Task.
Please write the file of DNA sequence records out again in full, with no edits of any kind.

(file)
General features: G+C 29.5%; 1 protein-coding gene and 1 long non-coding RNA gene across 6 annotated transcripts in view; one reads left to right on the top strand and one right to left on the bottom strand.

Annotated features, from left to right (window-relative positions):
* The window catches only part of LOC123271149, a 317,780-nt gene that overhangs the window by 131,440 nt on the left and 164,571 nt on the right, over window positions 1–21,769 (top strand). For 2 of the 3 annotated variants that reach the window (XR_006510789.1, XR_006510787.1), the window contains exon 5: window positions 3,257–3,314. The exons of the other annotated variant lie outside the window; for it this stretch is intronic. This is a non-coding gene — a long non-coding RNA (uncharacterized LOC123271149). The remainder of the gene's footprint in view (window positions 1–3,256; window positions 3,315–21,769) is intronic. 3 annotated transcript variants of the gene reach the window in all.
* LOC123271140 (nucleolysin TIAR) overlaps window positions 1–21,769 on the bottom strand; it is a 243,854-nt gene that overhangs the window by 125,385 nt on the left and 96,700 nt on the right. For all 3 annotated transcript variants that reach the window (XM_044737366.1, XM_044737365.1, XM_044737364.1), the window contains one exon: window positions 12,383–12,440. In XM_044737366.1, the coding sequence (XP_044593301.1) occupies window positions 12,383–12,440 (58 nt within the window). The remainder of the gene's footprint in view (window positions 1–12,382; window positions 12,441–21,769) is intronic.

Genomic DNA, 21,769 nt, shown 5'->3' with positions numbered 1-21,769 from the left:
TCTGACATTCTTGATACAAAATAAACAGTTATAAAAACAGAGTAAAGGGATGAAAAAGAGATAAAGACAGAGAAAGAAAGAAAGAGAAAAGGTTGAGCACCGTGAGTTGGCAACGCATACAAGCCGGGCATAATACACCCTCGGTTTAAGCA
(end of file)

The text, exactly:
General features: G+C 29.5%; 1 protein-coding gene and 1 long non-coding RNA gene across 6 annotated transcripts in view; one reads left to right on the top strand and one right to left on the bottom strand.

Annotated features, from left to right (window-relative positions):
* The window catches only part of LOC123271149, a 317,780-nt gene that overhangs the window by 131,440 nt on the left and 164,571 nt on the right, over window positions 1–21,769 (top strand). For 2 of the 3 annotated variants that reach the window (XR_006510789.1, XR_006510787.1), the window contains exon 5: window positions 3,257–3,314. The exons of the other annotated variant lie outside the window; for it this stretch is intronic. This is a non-coding gene — a long non-coding RNA (uncharacterized LOC123271149). The remainder of the gene's footprint in view (window positions 1–3,256; window positions 3,315–21,769) is intronic. 3 annotated transcript variants of the gene reach the window in all.
* LOC123271140 (nucleolysin TIAR) overlaps window positions 1–21,769 on the bottom strand; it is a 243,854-nt gene that overhangs the window by 125,385 nt on the left and 96,700 nt on the right. For all 3 annotated transcript variants that reach the window (XM_044737366.1, XM_044737365.1, XM_044737364.1), the window contains one exon: window positions 12,383–12,440. In XM_044737366.1, the coding sequence (XP_044593301.1) occupies window positions 12,383–12,440 (58 nt within the window). The remainder of the gene's footprint in view (window positions 1–12,382; window positions 12,441–21,769) is intronic.

Genomic DNA, 21,769 nt, shown 5'->3' with positions numbered 1-21,769 from the left:
TCTGACATTCTTGATACAAAATAAACAGTTATAAAAACAGAGTAAAGGGATGAAAAAGAGATAAAGACAGAGAAAGAAAGAAAGAGAAAAGGTTGAGCACCGTGAGTTGGCAACGCATACAAGCCGGGCATAATACACCCTCGGTTTAAGCA